As a resident of Watsons Bay, a visitor to the area or a guest of this website, you are sharing a unique space with a number of prominent Australians.
The original inhabitants of what is now Watsons Bay were the Gadigal people, who referred to the area as Kutti. Nanbarry, a young Gadigal man, told the first European settlers about the lifestyle of his clans-people who lived here. Cora Gooseberry of the Murro-ore-dial clan was among those still fishing here in the 1840s.
First Fleet seaman Jacob Nagle recorded Governor Arthur Phillip and an expedition party camping at Camp Cove before they travelled on to Sydney Cove.
Permanent residents started settling in Watsons Bay in 1790 with midshipman Daniel Southwell leading the way. The modest cottage he lived in was visited by Australian pioneer Elizabeth Macarthur in an early recreational trip to the area. Her son-in-law and New South Wales Premier Henry Watson Parker later settled in the area. His house was subsequently bought by another NSW Premier, Sir John Robertson, who became a prominent resident of Watsons Bay at the end of the nineteenth century. Robertson’s daughter, Margaret-Emma Robertson, married Russian scientist, Nikolai Miklouho-Maclay, who established the marine research station at Watsons Bay.
With its location near the entrance to Sydney Harbour, Watsons Bay was an early base for harbour pilots including Robert Watson, who gave his name to the suburb. He had settled in the area by 1911 and went on to become the first lighthouse keeper at South Head. Another pilot, Thomas Watson, later succeeded him in this role.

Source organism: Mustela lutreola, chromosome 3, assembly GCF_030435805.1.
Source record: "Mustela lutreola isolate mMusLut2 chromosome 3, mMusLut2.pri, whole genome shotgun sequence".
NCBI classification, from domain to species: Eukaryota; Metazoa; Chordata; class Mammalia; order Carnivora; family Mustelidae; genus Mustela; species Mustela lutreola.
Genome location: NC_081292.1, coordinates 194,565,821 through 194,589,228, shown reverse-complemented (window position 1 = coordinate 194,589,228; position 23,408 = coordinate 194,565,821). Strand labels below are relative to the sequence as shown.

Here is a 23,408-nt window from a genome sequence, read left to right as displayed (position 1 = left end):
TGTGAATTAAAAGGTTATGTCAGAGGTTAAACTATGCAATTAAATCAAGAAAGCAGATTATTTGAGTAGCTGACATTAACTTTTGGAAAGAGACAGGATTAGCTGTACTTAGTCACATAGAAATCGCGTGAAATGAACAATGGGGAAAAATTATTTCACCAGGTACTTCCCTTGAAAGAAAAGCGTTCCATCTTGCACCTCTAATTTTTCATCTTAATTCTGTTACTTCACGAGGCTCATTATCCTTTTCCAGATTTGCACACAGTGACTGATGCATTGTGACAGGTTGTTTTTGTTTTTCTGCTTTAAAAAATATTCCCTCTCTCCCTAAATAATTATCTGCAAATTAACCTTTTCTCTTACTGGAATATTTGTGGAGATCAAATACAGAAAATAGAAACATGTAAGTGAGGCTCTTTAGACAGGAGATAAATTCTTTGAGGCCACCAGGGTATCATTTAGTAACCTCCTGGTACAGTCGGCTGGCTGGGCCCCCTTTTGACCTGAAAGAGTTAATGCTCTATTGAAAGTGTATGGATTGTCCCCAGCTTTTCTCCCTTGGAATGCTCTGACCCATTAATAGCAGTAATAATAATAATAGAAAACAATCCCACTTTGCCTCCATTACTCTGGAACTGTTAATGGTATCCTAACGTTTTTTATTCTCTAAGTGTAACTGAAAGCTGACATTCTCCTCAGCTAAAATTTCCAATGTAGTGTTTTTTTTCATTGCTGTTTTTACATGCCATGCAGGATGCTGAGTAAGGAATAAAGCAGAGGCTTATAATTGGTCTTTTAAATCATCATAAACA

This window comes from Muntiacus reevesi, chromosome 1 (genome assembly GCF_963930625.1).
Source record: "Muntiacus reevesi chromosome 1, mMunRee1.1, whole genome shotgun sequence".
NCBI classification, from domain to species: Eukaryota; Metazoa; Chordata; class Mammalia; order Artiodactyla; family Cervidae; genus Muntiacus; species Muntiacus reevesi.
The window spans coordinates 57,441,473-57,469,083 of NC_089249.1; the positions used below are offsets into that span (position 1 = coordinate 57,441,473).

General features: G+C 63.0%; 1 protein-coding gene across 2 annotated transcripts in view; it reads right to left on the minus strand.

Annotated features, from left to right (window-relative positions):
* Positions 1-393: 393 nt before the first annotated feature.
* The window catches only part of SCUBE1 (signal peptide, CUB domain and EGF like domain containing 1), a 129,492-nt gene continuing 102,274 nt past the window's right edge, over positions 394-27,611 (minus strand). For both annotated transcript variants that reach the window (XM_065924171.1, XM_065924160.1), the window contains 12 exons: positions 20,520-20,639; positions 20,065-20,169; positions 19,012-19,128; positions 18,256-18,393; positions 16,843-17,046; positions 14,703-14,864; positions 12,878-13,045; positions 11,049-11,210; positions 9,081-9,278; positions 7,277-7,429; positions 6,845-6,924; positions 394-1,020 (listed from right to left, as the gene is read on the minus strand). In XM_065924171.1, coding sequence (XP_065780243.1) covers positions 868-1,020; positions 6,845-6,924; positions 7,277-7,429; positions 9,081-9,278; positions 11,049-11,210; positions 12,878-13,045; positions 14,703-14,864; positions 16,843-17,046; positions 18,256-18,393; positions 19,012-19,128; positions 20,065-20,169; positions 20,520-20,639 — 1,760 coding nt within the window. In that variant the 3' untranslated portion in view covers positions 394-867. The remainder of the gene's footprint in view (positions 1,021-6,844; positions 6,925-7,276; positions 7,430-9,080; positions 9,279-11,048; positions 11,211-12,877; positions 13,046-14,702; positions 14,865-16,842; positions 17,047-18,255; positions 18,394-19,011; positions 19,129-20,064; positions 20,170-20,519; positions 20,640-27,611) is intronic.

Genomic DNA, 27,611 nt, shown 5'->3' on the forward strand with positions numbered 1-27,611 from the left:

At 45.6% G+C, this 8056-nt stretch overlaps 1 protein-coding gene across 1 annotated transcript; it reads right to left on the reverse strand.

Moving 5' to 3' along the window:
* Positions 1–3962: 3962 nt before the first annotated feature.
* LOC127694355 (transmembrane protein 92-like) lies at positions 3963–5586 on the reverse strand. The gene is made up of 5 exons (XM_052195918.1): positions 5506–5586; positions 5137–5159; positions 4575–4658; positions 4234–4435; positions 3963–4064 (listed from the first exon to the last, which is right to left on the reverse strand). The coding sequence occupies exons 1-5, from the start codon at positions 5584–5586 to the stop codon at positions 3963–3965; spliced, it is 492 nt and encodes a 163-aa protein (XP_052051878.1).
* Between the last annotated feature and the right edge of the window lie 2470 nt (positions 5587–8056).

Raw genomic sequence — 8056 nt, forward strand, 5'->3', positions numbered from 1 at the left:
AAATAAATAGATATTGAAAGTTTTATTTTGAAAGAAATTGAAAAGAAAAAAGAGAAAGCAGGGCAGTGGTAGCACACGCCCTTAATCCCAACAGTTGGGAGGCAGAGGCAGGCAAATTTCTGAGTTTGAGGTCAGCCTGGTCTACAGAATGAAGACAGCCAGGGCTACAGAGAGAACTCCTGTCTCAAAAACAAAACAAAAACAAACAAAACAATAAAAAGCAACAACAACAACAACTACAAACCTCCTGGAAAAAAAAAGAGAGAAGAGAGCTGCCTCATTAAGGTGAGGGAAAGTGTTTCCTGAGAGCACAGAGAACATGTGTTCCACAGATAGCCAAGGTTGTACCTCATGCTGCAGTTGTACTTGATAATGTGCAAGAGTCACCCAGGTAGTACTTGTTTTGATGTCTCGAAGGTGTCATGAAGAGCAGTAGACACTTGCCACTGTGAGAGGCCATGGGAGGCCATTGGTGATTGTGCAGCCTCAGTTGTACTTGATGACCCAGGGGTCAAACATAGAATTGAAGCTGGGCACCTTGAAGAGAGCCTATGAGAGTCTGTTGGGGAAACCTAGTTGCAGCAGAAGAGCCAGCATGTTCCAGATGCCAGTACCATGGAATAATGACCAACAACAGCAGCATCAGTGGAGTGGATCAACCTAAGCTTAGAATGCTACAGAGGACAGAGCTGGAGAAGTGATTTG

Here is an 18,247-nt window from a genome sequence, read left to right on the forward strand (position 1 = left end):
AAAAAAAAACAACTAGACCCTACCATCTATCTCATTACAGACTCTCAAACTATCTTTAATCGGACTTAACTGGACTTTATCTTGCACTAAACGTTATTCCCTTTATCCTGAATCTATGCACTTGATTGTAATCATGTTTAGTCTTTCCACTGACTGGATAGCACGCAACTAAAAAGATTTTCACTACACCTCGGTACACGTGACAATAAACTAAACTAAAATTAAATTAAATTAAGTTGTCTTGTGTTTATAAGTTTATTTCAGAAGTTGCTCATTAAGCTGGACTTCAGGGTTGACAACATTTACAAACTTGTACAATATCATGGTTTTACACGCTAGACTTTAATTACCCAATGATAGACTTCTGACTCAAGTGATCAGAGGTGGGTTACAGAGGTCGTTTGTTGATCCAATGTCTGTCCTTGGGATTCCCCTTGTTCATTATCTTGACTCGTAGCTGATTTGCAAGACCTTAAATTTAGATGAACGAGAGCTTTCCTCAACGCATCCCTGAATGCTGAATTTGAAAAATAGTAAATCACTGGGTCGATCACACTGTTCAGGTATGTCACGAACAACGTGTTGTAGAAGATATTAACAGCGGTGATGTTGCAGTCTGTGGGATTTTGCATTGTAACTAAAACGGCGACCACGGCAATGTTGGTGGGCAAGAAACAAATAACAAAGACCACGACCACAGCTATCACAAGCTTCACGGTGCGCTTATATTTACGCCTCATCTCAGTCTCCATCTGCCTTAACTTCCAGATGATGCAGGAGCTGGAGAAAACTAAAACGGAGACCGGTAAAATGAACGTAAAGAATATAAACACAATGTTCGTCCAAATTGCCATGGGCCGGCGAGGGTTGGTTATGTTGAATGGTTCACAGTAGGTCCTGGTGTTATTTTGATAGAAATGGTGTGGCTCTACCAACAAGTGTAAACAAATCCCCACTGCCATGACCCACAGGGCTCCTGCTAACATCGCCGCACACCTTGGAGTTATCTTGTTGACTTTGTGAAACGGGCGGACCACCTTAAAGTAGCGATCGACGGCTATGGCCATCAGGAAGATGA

In the nineteenth century a number of government officials and gentry settled in Watsons Bay, along with fishermen, tradespeople and Portuguese sailors. There were 13 households in 1841, which had grown to 64 by 1880. Fisherman Henry Newton and his wife Hannah opened a small tea room on Marine Parade in 1885. Their granddaughter Alice Doyle later transformed the tea rooms into the renowned Doyles restaurant.
The fishermen in the Watsons Bay area comprised a diverse and colourful group of people, some of whom are named on a plaque near the "Tree of Knowledge" close to the wharf. The stories of many characters from the last century in Watsons Bay were recorded by the late Vince Marinato, whose family operated a shop on the wharf from 1904 to 1968.
Novelist Christina Stead grew up in Watsons Bay as did the painter John Olsen. With its inspirational natural beauty and intimate village feel, the area continues to appeal to many artists and writers.
Watsons Bay's resident population of approximately 700 people is joined every day by sightseers taking in the breathtaking scenery of the area, including The Gap, Camp Cove and South Head. Anyone with an interest in Australia’s past will also appreciate the historical heritage of the area.